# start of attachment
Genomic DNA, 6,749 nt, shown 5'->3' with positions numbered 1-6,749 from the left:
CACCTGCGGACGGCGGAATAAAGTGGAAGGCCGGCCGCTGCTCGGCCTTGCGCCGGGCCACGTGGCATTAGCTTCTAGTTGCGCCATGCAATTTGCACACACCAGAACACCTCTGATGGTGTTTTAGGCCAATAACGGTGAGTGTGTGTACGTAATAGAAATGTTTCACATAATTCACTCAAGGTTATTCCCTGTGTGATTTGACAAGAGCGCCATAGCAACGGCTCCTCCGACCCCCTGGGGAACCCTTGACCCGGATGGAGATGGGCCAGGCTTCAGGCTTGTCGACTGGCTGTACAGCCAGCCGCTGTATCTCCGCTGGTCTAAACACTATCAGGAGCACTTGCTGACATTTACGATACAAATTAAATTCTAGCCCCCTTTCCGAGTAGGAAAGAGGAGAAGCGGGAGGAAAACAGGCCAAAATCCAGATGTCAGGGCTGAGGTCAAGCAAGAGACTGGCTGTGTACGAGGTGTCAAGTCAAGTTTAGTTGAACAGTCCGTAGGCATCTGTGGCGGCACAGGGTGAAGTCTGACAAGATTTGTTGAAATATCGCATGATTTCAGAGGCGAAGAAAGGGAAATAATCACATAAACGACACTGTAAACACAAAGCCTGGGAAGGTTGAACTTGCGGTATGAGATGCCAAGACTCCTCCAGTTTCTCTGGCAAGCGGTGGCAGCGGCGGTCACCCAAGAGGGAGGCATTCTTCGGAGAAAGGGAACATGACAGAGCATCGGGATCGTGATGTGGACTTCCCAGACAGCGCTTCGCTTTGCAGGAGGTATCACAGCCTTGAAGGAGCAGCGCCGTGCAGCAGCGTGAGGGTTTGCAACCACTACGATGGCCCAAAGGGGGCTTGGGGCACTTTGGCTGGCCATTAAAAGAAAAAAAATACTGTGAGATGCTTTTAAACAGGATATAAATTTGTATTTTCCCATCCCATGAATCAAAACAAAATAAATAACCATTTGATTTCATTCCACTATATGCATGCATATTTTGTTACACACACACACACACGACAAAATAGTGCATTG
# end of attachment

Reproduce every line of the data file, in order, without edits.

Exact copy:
Genomic DNA, 6,749 nt, shown 5'->3' with positions numbered 1-6,749 from the left:
CACCTGCGGACGGCGGAATAAAGTGGAAGGCCGGCCGCTGCTCGGCCTTGCGCCGGGCCACGTGGCATTAGCTTCTAGTTGCGCCATGCAATTTGCACACACCAGAACACCTCTGATGGTGTTTTAGGCCAATAACGGTGAGTGTGTGTACGTAATAGAAATGTTTCACATAATTCACTCAAGGTTATTCCCTGTGTGATTTGACAAGAGCGCCATAGCAACGGCTCCTCCGACCCCCTGGGGAACCCTTGACCCGGATGGAGATGGGCCAGGCTTCAGGCTTGTCGACTGGCTGTACAGCCAGCCGCTGTATCTCCGCTGGTCTAAACACTATCAGGAGCACTTGCTGACATTTACGATACAAATTAAATTCTAGCCCCCTTTCCGAGTAGGAAAGAGGAGAAGCGGGAGGAAAACAGGCCAAAATCCAGATGTCAGGGCTGAGGTCAAGCAAGAGACTGGCTGTGTACGAGGTGTCAAGTCAAGTTTAGTTGAACAGTCCGTAGGCATCTGTGGCGGCACAGGGTGAAGTCTGACAAGATTTGTTGAAATATCGCATGATTTCAGAGGCGAAGAAAGGGAAATAATCACATAAACGACACTGTAAACACAAAGCCTGGGAAGGTTGAACTTGCGGTATGAGATGCCAAGACTCCTCCAGTTTCTCTGGCAAGCGGTGGCAGCGGCGGTCACCCAAGAGGGAGGCATTCTTCGGAGAAAGGGAACATGACAGAGCATCGGGATCGTGATGTGGACTTCCCAGACAGCGCTTCGCTTTGCAGGAGGTATCACAGCCTTGAAGGAGCAGCGCCGTGCAGCAGCGTGAGGGTTTGCAACCACTACGATGGCCCAAAGGGGGCTTGGGGCACTTTGGCTGGCCATTAAAAGAAAAAAAATACTGTGAGATGCTTTTAAACAGGATATAAATTTGTATTTTCCCATCCCATGAATCAAAACAAAATAAATAACCATTTGATTTCATTCCACTATATGCATGCATATTTTGTTACACACACACACACACGACAAAATAGTGCATTG